Not all prospective members are at the same level of engagement. Some are just learning about your association; others are aware of what you do and are involved with some aspect of your programming. Others are right on the cusp of becoming members. You want to tailor your communication to each type of potential member.
First you have new prospects. They don’t know a lot about you. They may have come across you through social media, a mention in an industry publication, or a conversation with a colleague. Your goal for this group is to provide information that helps them understand what your association does–and most importantly, what it can do for them. Your goal with new prospects is to inform and build trust. These are not folks to go after with the hard sell.
Engaged prospects are familiar with your association. They may read your content, come to networking events, sign up for webinars, or attend conferences, but they haven’t made the leap to joining. With prospects like this, you want to show them the value of membership for them as an individual. Personalized newsletters tailored to their interest areas can be a chance to showcase content that highlights the range of your association’s impact.
Finally, you have potential members who are on the cusp of signing up. They have been increasing their involvement and engagement and see the appeal in membership. These are the people you want to reach with value statements and explicit invitations to join.
So how do you get someone from browsing your website to clicking the ‘join now’ button? Use email to help move people along the path to membership with these strategies in mind.
From the Blog → How to Add More Punch to Your Member-Get-a-Member Program
Build interest by building trust
Provide a slow but steady stream of useful information. An email newsletter is a way to showcase the insight and connections your association offers. It’s a chance to let cold leads know what’s in it for them. The key here is to show not tell. The way to build trust without being pushy is to provide a wealth of resources. You want them to start to see you as a reliable source of information and start to get a sense of what you stand for. If you push membership right away, that can be off-putting.
Send emails on a regular basis. Provide prospective members with updates on what’s going on in their industry, new research from your association, tips they can use to do their job, and other relevant content. Keep it interesting by mixing up the type of content you share so it doesn’t become formulaic. You want to keep in touch consistently, not just send out a flurry of emails when you’re trying to sell a product or ask people to sign up for memberships. In other words, be the friend who reaches out just to say hi–not the one you only hear from when they need a favor.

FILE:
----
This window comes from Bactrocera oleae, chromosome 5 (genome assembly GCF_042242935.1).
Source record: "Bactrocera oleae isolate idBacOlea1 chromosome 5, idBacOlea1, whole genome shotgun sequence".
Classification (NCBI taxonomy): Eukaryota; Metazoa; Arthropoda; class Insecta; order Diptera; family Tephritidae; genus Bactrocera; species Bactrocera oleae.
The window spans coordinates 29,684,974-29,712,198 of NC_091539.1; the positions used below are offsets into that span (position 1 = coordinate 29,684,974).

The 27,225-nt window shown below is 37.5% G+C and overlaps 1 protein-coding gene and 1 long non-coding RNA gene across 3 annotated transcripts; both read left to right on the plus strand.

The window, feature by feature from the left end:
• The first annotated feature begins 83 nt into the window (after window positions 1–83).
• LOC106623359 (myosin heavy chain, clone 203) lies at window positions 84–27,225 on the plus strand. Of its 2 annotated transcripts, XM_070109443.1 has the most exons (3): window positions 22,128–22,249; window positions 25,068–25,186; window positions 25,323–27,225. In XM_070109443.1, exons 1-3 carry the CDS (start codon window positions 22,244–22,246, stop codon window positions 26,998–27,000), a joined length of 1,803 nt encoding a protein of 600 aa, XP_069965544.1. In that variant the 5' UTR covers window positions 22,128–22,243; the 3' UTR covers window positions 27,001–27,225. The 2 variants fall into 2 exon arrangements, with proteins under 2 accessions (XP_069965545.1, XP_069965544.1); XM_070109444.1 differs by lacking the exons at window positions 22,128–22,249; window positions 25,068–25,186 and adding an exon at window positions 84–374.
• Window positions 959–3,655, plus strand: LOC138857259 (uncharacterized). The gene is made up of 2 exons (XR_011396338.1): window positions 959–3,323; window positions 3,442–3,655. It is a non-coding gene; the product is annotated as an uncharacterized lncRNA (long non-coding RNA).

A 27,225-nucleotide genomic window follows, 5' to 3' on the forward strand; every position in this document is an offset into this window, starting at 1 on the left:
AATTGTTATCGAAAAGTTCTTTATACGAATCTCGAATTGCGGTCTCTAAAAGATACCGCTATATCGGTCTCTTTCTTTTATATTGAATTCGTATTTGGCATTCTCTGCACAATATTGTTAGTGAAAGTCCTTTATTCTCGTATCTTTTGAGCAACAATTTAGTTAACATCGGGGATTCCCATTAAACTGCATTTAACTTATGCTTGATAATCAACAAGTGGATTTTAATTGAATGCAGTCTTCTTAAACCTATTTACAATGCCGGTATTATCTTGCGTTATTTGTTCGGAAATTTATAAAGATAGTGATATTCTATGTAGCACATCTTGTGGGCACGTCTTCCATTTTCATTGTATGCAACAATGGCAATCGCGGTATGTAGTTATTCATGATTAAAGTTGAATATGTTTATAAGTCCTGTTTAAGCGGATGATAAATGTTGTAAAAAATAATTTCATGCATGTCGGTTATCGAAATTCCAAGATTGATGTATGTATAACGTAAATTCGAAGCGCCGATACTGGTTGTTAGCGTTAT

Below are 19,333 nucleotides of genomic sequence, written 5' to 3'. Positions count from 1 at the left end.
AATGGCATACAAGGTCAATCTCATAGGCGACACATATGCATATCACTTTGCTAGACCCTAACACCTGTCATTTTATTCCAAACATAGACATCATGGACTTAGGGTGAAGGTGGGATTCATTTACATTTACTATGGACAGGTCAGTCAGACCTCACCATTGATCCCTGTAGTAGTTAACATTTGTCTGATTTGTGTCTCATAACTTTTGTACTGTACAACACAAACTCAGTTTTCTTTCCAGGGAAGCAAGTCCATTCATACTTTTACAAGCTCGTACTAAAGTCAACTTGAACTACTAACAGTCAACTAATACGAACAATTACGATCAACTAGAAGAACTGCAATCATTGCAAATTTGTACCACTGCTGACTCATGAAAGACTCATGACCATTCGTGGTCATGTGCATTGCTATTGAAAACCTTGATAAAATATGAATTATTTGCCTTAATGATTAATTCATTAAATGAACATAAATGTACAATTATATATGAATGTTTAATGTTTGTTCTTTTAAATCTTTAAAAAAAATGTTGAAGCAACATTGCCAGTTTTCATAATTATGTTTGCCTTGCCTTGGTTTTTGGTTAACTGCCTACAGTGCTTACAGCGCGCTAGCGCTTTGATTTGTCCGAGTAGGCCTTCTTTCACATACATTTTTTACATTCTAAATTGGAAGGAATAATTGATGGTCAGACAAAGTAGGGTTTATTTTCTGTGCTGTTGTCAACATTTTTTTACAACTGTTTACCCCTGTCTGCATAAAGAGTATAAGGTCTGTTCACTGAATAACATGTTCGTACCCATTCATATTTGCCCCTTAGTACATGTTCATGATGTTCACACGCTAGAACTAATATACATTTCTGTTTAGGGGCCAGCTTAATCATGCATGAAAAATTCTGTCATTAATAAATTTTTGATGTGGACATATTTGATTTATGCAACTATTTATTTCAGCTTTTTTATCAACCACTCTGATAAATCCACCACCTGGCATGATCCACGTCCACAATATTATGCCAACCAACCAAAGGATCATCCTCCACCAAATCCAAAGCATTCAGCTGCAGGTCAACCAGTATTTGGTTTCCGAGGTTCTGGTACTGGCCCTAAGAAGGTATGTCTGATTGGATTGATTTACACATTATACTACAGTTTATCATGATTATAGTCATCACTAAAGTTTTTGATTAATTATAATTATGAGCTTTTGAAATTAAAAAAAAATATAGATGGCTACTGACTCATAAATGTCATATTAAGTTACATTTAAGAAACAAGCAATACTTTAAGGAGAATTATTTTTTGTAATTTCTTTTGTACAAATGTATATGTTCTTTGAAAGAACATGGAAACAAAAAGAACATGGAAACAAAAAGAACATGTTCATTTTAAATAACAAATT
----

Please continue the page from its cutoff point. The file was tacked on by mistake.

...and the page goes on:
From the Blog → 7 Keys to Driving More Member Referrals
Hit on key issues
Your association should be the best source of information about the issues that affect your members. Frame your communications so that they focus on the member. For example, if you come out with a new report on the industry, highlight the top five findings and how they’ll impact your prospective members in the coming year instead of just telling them your association does important research and you have produced a report. People are busy and they make time for content that is meaningful and useful—make sure you fit the bill!
A surefire way to connect with potential members is to help them solve problems. Using data about what issues members look for most often, focus your efforts on providing expert advice they can’t find elsewhere. That could be key points from learning programs on topics important to members, videos, interviews with leaders in the field, white papers, or any number of other things. Just be sure to highlight what you do best.
Not all your members are going to have immediate problems. But if you’re thoughtful about showcasing the range of your association’s offerings, prospects will begin to think of you as a go-to when things do come up.
From the Blog → How To Fine-Tune Your Member Nurturing Strategy
Make it easy to join
When a prospect is ready to make the jump to membership, be sure they’ve got a smooth path. Your emails should include a way for prospective members to contact you and to find out more about membership. Once someone decides they want to join, they should be able to sign up online easily without technical glitches. Your membership team should be on hand to respond promptly to phone and email inquiries. In other words, when they’re ready to sign, have the pen handy!
If you craft specific outreach strategies to prospective members based on their current level of engagement, your recruitment efforts will be more effective. Have a specific outreach plan for each segment. Use information in your customer relationship management (CRM) software to create personalized email recruitment strategies to boost conversion on potential members.